Desert Pioneers

California-based privateer Martin Christensen has long been BMW’s unofficial point man in the desert. Running the only BMW-powered race in the field (see Bimmer #28), he’s won two SCORE championships in the deserts of Nevada and Baja California, Mexico. With the factory focused on Formula One and the World Touring Car Championship and further support dedicated to roadracing’s PTG team in the U.S., Munich seemed to have little interest in Christensen’s extraordinary exploits or the SCORE series in general.

That may have changed in late 2005, when the High Performance (HR) unit of BMW Motorrad decided to enter two HP2 Enduro motorcycles in the legendary Baja 1000 desert race. They’d entered a prototype of the HP2 in 2004, but this would be the first time they’d do so on a production-based machine with real factory support and an official Munich presence. What the team learned in the effort may have a profound effect on BMW’s racing plans in the near future-on four wheels as well as two.

Thrill rides in the desert

If BMW does end up supporting a SCORE desert racing effort, we can thank Christensen, who took advantage of the factory presence to show off the capabilities of his own S62 V8 powered racer. Two days before the event, Christensen-plus his codrivers Boris Said and Dave Mason-took BMW’s factory reps for a ride in his limited class racer on the actual Baja 1000 course near Ojos Negros. Reaching speeds well over 100 mph on roads that would shatter a conventional SUV, Christensen blew their minds with his car’s capabilities.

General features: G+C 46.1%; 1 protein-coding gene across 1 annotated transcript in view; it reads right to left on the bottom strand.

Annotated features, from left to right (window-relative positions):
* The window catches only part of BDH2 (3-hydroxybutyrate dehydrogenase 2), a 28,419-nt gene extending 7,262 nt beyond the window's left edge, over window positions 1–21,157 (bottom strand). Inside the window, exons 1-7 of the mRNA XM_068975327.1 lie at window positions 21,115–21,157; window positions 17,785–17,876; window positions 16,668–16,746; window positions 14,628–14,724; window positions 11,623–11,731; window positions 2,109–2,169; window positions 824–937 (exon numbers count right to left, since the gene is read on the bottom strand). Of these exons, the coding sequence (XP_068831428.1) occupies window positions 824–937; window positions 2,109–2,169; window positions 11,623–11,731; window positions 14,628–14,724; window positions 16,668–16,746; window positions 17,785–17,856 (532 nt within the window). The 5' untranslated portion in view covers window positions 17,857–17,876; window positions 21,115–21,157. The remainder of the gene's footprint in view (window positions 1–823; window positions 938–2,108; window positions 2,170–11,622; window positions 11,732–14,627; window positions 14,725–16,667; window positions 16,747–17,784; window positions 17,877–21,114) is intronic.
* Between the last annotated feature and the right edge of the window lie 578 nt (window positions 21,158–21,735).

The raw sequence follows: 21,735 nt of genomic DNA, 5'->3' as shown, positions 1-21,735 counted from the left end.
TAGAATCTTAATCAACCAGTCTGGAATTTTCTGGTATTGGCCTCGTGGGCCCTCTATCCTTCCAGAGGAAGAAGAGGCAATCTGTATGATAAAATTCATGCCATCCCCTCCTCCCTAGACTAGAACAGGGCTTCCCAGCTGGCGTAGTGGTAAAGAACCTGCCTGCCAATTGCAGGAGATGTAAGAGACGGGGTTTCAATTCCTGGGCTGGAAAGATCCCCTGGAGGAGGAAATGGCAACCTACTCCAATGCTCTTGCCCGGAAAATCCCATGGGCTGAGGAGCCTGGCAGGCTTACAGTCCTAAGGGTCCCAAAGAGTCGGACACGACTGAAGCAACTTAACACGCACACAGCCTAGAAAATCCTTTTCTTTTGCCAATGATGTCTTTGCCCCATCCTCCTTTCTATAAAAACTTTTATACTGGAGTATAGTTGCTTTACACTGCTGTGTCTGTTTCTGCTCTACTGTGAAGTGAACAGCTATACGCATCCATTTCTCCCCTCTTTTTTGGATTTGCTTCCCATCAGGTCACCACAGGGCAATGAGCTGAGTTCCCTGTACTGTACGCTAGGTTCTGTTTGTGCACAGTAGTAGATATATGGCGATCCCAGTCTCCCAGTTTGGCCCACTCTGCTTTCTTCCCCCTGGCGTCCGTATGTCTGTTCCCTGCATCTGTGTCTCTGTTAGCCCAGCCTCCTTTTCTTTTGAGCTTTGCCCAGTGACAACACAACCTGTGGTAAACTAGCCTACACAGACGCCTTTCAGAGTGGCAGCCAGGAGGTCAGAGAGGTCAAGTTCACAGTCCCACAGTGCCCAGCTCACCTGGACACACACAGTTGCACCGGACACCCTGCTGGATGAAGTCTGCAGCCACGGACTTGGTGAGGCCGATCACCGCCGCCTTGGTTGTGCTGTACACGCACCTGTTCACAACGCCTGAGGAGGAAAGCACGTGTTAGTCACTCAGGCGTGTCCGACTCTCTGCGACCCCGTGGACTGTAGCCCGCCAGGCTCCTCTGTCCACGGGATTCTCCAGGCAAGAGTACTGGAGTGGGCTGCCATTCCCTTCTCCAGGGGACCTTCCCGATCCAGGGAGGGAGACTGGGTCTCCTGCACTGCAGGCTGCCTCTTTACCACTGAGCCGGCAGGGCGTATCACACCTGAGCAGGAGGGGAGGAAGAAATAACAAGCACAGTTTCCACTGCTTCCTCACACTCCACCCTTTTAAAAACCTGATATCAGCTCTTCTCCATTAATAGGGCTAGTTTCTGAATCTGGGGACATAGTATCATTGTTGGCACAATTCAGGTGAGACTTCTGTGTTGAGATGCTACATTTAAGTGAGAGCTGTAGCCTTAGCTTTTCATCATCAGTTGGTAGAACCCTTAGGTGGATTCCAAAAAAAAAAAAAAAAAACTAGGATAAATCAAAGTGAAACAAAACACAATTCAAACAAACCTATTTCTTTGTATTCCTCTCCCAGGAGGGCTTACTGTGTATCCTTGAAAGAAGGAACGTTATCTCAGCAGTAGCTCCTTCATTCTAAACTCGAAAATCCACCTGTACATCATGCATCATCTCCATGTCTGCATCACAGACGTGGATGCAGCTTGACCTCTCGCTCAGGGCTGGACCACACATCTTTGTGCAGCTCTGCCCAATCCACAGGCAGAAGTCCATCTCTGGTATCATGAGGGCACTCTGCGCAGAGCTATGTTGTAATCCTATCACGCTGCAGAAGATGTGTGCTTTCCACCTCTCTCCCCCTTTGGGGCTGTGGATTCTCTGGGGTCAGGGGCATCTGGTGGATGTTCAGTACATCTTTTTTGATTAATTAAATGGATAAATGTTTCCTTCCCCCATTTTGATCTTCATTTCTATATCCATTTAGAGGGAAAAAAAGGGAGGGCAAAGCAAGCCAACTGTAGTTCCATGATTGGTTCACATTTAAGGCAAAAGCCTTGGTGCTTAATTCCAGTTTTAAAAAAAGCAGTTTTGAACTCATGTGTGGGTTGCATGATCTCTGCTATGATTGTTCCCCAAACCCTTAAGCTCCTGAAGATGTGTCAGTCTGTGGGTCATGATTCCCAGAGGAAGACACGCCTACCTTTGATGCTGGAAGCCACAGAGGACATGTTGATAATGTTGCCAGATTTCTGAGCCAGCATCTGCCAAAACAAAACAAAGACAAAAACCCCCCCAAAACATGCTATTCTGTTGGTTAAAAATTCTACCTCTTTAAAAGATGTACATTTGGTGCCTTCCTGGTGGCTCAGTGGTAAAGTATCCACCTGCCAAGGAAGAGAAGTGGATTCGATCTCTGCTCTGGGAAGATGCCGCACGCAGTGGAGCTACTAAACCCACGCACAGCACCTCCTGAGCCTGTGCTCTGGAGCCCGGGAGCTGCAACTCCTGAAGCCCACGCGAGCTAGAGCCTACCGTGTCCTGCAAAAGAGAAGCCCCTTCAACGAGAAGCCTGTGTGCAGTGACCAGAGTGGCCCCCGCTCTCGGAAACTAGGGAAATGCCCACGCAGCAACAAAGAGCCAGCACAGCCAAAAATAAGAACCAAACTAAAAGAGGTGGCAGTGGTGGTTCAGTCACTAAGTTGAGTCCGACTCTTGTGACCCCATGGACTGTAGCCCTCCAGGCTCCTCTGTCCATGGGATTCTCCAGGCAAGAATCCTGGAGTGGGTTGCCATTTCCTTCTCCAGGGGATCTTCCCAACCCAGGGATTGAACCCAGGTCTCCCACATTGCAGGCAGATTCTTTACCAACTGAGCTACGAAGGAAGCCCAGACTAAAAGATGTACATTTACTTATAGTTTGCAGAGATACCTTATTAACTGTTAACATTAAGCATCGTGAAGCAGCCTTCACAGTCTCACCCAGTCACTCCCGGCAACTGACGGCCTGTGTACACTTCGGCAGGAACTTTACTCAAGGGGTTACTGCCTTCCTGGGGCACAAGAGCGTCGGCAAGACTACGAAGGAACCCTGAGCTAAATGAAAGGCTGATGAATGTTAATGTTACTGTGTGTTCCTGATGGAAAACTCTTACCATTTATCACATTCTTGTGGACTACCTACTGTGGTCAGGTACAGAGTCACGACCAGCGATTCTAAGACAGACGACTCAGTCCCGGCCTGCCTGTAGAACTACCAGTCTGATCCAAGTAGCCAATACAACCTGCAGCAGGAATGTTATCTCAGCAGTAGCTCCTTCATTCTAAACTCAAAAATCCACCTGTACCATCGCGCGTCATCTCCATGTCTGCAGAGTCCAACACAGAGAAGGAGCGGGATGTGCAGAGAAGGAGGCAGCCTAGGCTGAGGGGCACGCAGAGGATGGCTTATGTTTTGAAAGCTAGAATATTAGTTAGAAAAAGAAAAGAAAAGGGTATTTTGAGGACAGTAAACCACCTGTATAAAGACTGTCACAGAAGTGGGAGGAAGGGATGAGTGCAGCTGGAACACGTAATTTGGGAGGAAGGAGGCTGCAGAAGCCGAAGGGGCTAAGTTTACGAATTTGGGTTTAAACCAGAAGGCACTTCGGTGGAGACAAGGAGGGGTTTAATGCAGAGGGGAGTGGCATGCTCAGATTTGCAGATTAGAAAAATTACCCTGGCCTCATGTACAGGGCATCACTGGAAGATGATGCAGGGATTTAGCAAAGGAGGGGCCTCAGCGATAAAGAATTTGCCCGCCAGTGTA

“This is just an incredible machine!” gushed HP product and motorcycle sports manager Berthold Hauser. “We were several feet in the air, just flying, and yet I became comfortable with the sensation after just a couple of kilometers. Its suspension inspires tremendous confidence, much like a motorcross bike.”
Dirk Biehler was equally impressed. “I can see that whatever we were thinking previously about off-pavement technology is now completely obsolete,” said BMW’s marketing manager for motorcycles. “This car is the future!”

Roadracer Said was also having a blast. “This new car of Martin’s is just amazing,” he said. “Even when you are running at 80 mph over impossible roads, it can absorb giant holes in the terrain like they weren’t even there. I don’t know how long it’s going to take before I get fully in tune with its capabilities, but right now it’s far faster than I am!”

Not only was he trying Christensen’s car for the first time, Said was also making his initial foray in the Baja 1000, as well. “I try to drive everything I possibly can, in every type of competition. Each experience teaches you something that might be applied somewhere else,” Said enthused during the demo runs.

Christensen’s latest California-built racer, designed specifically to win the Baja 1000, is equipped with an almost-stock BMW V8 engine sourced from an E39 M5. (When he’s not racing, Christensen runs All German Auto in Escondido, CA). “About all that has been changed is the electronic control module and the exhaust system, “Christensen said. “This engine delivers some 70 horsepower more than a stock M5 (which puts out 400 hp – Ed.) simply because we were able to re-map the electronics, but the rest is just as it was when I removed it from the stock chassis.”